Wal-Mart to Cut Some U.S. Health Coverage

Will charge smokers extra for coverage

Retail giant Wal-Mart said on Oct. 21 that it will no longer provide health insurance to new part-time U.S. employees working less than 24 hours a week and charge more for workers who smoke.

Wal-Mart, which has 1.4 million employees in the United States, will also increase coverage costs for all employees, as health costs rise. The changes, which will affect Wal-Mart and Sam's Club associates, are due to take effect in January.

"The current health care system in the United States is unsustainable for everyone and, like other businesses, we've had to make choices we wish we didn't have to make," said Wal-Mart spokesman Greg Rossiter.

"The United States needs to find a way to reduce the cost of health care, particularly in this economy," noting that employees who smoke would have to pay a supplement on their policy.

But he noted that Wal-Mart will continue to pay the majority of health care costs for full-time and part-time employees. Over one million people are currently insured under the plan.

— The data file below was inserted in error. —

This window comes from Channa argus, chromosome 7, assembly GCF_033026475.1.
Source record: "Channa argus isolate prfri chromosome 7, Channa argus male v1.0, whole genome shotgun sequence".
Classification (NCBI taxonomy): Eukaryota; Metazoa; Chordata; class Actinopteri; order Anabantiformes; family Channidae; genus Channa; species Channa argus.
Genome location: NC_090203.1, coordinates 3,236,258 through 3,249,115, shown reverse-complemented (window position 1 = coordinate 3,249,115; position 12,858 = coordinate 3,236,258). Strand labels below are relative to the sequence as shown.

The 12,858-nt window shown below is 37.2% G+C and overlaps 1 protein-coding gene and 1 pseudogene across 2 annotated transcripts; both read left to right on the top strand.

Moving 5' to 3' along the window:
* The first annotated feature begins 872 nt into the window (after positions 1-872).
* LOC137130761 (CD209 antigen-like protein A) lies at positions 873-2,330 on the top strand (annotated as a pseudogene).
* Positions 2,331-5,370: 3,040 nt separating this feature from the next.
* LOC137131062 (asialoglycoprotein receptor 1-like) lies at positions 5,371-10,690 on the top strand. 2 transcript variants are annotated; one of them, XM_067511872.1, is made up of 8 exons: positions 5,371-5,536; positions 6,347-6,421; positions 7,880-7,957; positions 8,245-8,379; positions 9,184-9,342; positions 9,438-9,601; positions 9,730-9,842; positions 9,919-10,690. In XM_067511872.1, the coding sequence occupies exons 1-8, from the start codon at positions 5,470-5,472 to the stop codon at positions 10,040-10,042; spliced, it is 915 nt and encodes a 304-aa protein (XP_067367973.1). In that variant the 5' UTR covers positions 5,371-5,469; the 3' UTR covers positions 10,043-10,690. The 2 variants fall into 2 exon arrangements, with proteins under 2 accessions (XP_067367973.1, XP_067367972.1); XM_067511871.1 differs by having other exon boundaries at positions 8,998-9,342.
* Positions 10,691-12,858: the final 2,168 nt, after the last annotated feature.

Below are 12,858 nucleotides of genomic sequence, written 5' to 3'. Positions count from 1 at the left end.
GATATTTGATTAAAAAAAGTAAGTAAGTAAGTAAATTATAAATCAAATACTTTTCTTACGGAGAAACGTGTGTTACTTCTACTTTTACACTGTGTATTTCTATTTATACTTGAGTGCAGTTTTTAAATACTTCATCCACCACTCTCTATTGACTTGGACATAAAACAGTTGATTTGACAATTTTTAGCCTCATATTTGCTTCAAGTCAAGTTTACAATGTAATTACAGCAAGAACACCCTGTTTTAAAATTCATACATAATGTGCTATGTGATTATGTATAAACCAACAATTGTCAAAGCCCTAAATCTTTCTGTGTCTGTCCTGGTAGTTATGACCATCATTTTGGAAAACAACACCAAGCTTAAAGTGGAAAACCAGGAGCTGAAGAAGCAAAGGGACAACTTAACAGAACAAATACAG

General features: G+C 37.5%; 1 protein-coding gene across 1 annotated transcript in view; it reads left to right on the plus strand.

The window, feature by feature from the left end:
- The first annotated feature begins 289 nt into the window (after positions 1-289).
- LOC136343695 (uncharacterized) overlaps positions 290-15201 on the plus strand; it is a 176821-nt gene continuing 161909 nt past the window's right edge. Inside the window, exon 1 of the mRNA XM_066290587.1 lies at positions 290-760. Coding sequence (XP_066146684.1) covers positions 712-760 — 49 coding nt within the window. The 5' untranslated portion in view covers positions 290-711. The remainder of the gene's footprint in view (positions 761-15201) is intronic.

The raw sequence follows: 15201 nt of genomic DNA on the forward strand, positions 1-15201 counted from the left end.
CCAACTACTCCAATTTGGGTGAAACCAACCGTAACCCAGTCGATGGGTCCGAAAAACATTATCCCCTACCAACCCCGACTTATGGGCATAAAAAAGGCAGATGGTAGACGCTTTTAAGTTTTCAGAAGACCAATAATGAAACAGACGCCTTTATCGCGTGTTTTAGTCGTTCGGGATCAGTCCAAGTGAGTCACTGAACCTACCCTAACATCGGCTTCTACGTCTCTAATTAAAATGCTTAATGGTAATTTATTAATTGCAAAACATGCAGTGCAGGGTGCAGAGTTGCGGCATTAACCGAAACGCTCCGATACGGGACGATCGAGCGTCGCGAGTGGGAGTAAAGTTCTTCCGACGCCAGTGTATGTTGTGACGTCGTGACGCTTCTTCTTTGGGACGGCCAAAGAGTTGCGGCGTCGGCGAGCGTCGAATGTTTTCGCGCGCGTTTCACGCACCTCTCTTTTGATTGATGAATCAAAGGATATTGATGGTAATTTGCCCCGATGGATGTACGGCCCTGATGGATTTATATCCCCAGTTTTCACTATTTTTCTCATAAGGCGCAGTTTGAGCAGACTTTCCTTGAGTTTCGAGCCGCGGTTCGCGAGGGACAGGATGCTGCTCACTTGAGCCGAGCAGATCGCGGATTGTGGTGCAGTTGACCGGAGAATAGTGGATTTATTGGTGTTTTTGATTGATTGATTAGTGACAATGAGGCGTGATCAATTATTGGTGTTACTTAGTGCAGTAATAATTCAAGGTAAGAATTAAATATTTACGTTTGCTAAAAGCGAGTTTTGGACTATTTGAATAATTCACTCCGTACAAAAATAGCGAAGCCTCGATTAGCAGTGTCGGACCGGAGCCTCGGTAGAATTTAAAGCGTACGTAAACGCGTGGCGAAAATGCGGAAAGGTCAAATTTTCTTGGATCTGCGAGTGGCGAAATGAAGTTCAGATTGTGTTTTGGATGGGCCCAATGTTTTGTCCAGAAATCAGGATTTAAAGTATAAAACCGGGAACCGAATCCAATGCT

But critics suggested the move could have wider and negative consequences.

"This lowering of working standards will have repercussions throughout the retail industry -- particularly for part-time workers," said Joseph Hansen, president of the United Food and Commercial Workers International Union.

"It's critically important that retail employers compensate their workers with pay and benefits that allow them to live in the middle class."

Copyright Agence France-Presse, 2011

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